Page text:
Canadians urged to ‘buy in’ to truth and reconciliation process

Published October 3, 2008


Academics who gathered here recently for an international conference on Canada’s Truth and Reconciliation Commission (TRC) have cautioned Canadians against looking at the TRC as the final stage in the reconciliation with aboriginal people harmed by the 150-year legacy of forced assimilation through the Indian residential schools.

The Truth and Reconciliation Commission "is about writing the missing chapter in our share history,"says Assembly of First Nations chief Phil Fontaine. Photo: Wikimedia Commons
The Truth and Reconciliation Commission “is about writing the missing chapter in our share history,”says Assembly of First Nations chief Phil Fontaine. Photo: Wikimedia Commons

“This (reconciliation) is a process that will take a long time,” said Eduardo Gonzalez, deputy director for the Americas at the International Center for Transitional Justice (ICTJ). “It necessitates looking that scary question straight in the eye: ‘Will we ever trust each other again? Will we all, at some point, overcome our mutual perceptions and see each other as citizens?'”

Mr. Gonzalez said the first step in the process of reconciliation is “accepting to discuss the nature of the past crimes and their consequences.” He added that “nobody can be reconciled by decree; similarly, nobody can be forbidden to forgive.” What society can do collectively, he said, is “invite everyone to share a view on what is needed to trust each other and institutions we have created.”

Mr. Gonzalez, who served as a commissioner of Peru’s Comision de la Verdad y Reconciliacion (Truth and Reconciliation Commission), was one of more than a dozen academics at Breaking the Silence, a two-day conference on the TRC held Sept. 26 to 27 at the University of Montreal. (Mr. Gonzalez now works for the New York-based ICTJ, which helps societies emerging from repressive rule or armed conflict as well as established democracies “where historical injustice or systemic abuse remain unresolved” deal with issues involving truth-seeking, reparations, criminal justice and reconciliation efforts.)

“The TRC should be a step in a much longer process,” said Cynthia Milton, a history professor at the University of Manitoba. “It should act as a wedge that opens up a space to push issues, including taboo truths.”

Sue Campbell, a professor at Dalhousie University’s department of philosophy, cautioned against applying the “Western conception of memory,” which dictates that the past must be forgotten in order to move forward. “For the First Nations, the past can’t be forgotten because the past is in the present, and the effects linger,” she said. “Unless we make a connection between past and present, we can’t understand the full harm of residential schools and assimilation.”

Several academics said the TRC will be challenged by the varying interpretations of reconciliation.

“To what degree do we share the view of reconciliation?” asked Jeff Corntassel, assistant professor at the University of Victoria’s indigenous governance programs.

“Is reconciliation possible at all? What do we want? What expectations do we have?” added Christian Nadeau, a professor at the University of Montreal’s philosophy department.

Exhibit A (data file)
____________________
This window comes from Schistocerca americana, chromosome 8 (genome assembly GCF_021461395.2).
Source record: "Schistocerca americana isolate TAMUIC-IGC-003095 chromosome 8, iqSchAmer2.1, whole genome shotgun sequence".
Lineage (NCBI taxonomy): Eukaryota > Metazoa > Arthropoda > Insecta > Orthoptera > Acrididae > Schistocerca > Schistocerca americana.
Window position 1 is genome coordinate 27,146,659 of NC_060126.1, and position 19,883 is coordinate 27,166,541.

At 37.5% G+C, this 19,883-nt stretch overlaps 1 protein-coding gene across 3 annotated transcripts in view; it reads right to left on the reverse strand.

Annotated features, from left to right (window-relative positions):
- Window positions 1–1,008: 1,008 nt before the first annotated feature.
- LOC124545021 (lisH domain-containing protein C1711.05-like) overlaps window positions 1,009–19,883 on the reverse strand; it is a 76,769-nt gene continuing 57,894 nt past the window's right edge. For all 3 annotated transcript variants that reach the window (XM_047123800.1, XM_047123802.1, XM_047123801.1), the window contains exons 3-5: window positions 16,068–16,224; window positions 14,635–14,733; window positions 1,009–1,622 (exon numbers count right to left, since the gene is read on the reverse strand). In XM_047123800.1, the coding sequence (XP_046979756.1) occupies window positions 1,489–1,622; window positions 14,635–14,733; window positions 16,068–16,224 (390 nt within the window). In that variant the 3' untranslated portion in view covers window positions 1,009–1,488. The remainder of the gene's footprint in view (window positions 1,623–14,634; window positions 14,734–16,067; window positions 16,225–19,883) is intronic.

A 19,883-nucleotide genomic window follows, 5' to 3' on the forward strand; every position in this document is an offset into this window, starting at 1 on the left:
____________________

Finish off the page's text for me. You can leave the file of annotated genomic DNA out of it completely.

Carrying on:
The conference also heard that the now-defunct federally-financed, church-run residential schools, which were created to force aboriginal people to assimilate with the dominant culture, cannot be viewed in isolation from issues such as self-determination and land rights.

Mr. Gonzalez said that Canada’s Royal Commission on Aboriginal Peoples recognized 12 years ago that “the victimization of children and families in the residential schools was only part of a wider set of policies, seeking to remove aboriginal peoples from their homelands, suppress their nations and governments, undermine their culture and identity.” The TRC, said Mr. Gonzalez, “will have a powerful guide in the Supreme Court jurisprudence, which has addressed the question of reconciliation as directly related to the affirmation and recognition of aboriginal rights.”

Mr. Corntassel said that truth-telling “must be bridged by self-determination, justice and restitution.” Reconciliation, he added, “must involve a process of renewing relationships, otherwise it becomes a rhetorical reconciliation.”

Mr. Nadeau added that no reconciliation is possible without obligation. He wondered: “How is the TRC’s work going to matter if it doesn’t lead to socio-economic and political change for the aboriginal population?”

Several academics also shared the view that criminal justice was a necessary element for addressing the injustice committed against former students; they lamented the fact that the TRC has no prosecutorial powers and has no mandate to conduct a public inquiry.

“Reparation policy that goes beyond a transfer of funds, and incorporate explicit acknowledgment of wrongdoing recognizes the dignity of victims and the responsibility of the state,” said Mr. Gonzalez. “Criminal justice shows that the suffering of victims has not been forgotten, and sends the message that everyone, even the most vulnerable, the smallest among the small, the weakest among the weak will be protected.”

Mr. Gonzales said a challenge for the TRC would be how to “remove the veil of silence, but also of euphemism” about the residential schools. He noted that while the government’s apology spoke of abuses that took place in the schools, they have been made “in general terms and without clear acknowledgment of the criminal nature of those acts.” Not only are the abuses “unaddressed,” but they also deny Canadians the opportunity to hear about those abuses “in a credible, exhaustive investigation,” he said. “Without an opportunity for the victim to speak directly to the country … weaving their narrative, the abuses will still be seen as probable exaggerations.”